Chapter XXXI. Castle Building.

The corn was big enough to cultivate the first time, and Young Matt with Old Kate was hard at work in the field west of the house.

It was nearly three weeks since the incident at the mill, since which time the young fellow had not met Sammy Lane to talk with her. He had seen her, though, at a distance nearly every day, for the girl had taken up her studies again, and spent most of her time out on the hills with the shepherd. That day he saw her as she turned into the mill road at the lower corner of the field, on her way to the Forks. And he was still thinking of her three hours later, as he sat on a stump in the shade of the forest's edge, while his horse was resting.

Young Matt recalled the fight at the mill with a wild joy in his heart. Under any circumstances it was no small thing to have defeated the champion strong man and terror of the hills. It was a glorious thing to have done the deed for the girl he loved, and under her eyes. Sammy might give herself to Ollie, now, and go far away to the great world, but she could never forget the man who had saved her from insult, when her lover was far too weak to save even himself. And Young Matt would stay in the hills alone, but always he would have the knowledge and the triumph of this thing that he had done. Yes, it would be easier now, but still--still the days would be years when there was no longer each morning the hope that somewhere before the day was gone he would see her.

The sun fell hot and glaring on the hillside field, and in the air was the smell of the freshly turned earth. High up in the blue a hawk circled and circled again. A puff of air came sighing through the forest, touched lightly the green blades in the open, slipped over the ridge, and was lost in the sky beyond. Old Kate, with head down, was dreaming of cool springs in shady dells, and a little shiny brown lizard with a bright blue tail crept from under the bottom rail of the fence to see why the man was so still.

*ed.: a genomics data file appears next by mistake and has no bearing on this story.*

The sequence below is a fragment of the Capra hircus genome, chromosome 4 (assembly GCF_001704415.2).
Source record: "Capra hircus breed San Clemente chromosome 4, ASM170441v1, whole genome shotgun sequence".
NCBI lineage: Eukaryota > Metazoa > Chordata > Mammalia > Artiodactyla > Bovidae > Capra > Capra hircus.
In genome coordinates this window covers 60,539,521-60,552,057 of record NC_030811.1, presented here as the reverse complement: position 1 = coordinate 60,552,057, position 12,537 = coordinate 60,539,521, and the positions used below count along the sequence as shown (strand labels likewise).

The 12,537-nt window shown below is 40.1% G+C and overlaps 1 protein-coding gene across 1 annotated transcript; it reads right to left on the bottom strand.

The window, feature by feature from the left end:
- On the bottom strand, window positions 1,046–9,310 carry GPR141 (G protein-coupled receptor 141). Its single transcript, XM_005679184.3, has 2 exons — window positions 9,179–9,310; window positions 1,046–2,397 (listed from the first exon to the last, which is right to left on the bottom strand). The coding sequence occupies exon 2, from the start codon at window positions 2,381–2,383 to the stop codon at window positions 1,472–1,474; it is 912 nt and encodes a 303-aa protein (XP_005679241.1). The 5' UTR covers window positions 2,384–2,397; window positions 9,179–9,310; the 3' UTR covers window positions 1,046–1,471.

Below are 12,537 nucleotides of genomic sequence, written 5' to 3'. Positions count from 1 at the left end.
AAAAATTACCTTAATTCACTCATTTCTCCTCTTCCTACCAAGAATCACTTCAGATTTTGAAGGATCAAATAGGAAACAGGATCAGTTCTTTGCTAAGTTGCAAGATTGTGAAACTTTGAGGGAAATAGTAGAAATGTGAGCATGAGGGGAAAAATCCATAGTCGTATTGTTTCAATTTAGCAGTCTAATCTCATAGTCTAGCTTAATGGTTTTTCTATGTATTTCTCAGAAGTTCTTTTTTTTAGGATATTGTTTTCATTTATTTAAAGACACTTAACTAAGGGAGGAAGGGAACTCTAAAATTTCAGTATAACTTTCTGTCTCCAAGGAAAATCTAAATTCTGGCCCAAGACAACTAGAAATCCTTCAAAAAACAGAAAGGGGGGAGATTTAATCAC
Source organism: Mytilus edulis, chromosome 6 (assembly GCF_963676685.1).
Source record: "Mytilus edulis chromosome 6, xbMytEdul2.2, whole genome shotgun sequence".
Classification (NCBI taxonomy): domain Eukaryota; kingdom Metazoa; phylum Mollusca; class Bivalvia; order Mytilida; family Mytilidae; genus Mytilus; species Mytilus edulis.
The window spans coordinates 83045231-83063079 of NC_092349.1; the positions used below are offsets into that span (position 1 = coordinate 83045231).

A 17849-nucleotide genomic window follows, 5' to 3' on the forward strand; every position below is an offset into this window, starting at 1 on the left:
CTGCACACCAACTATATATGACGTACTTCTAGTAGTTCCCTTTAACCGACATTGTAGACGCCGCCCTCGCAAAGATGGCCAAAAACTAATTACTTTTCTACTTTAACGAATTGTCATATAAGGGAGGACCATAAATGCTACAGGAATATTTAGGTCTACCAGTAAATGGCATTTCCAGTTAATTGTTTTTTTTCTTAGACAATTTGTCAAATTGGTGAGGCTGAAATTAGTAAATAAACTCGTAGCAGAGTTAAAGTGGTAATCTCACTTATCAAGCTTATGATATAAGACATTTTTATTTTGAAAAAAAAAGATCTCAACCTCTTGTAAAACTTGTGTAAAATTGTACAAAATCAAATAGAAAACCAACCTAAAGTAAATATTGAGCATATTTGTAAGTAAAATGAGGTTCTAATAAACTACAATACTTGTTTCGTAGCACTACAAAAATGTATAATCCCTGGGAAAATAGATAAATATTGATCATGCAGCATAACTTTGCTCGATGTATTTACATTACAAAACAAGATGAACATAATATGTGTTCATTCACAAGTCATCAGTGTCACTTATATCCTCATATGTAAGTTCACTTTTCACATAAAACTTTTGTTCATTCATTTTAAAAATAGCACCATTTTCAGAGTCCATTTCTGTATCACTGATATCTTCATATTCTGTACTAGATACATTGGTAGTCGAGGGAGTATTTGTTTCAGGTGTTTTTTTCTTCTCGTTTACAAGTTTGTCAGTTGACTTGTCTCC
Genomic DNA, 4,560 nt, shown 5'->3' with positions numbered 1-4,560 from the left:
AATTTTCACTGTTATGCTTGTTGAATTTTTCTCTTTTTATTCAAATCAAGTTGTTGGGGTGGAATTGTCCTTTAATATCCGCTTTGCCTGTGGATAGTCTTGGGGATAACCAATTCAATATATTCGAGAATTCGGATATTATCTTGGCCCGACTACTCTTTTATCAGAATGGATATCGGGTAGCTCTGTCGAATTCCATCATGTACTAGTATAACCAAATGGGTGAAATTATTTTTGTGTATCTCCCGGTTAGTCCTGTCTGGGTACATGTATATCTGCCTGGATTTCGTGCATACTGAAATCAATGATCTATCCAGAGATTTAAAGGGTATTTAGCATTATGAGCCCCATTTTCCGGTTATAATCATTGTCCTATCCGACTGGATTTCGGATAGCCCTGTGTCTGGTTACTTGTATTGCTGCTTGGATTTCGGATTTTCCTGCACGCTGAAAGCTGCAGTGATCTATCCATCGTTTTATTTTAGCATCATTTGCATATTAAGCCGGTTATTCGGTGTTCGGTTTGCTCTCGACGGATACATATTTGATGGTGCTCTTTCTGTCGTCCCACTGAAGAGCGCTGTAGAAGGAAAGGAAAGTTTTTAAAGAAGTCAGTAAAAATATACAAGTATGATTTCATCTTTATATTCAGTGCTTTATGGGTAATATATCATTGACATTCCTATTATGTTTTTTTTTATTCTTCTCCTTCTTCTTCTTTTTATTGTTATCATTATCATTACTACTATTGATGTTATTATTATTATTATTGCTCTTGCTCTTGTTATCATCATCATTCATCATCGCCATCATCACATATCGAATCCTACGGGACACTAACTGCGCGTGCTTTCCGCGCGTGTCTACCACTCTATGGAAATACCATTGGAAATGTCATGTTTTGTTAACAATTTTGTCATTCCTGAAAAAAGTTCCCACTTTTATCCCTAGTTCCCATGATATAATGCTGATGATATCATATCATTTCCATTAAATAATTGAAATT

The man turned his head quickly; the lizard dodged under the rail; and old Kate awoke with a start. Someone was coming along the road below. Young Matt knew the step of that horse, as well as he knew the sound of old Kate's bell, or the neigh of his own sorrel.

The brown pony stopped at the lower corner of the field, and a voice called, "You'd better be at work. I don't believe you have ploughed three rows since I passed."

The big fellow went eagerly down the hill to the fence. "I sure ought to o' done better'n that, for it's been long enough since you went by. I always notice, though, that it gets a heap farther to the other side of the field and back about this time o' day. What's new over to the Forks?"

Sammy laughed, "Couldn't hear a thing but how the champion strong man was beaten at his own game. Uncle Ike says, 'Ba thundas! You tell Young Matt that he'd better come over. A man what can ride Wash Gibbs a bug huntin' is too blamed good a man t' stay at home all th' time. We want him t' tell us how he done it. Ba thundas! He'll be gittin' a job with th' gov'ment next. What!'"

The man crossed his arms on the top rail of the worm fence, and laughed. It was good to have Sammy deliver her message in just that way. "I reckon Uncle Ike thinks I ought to go dancin' all over the hills now, with a chip on my shoulder," he said.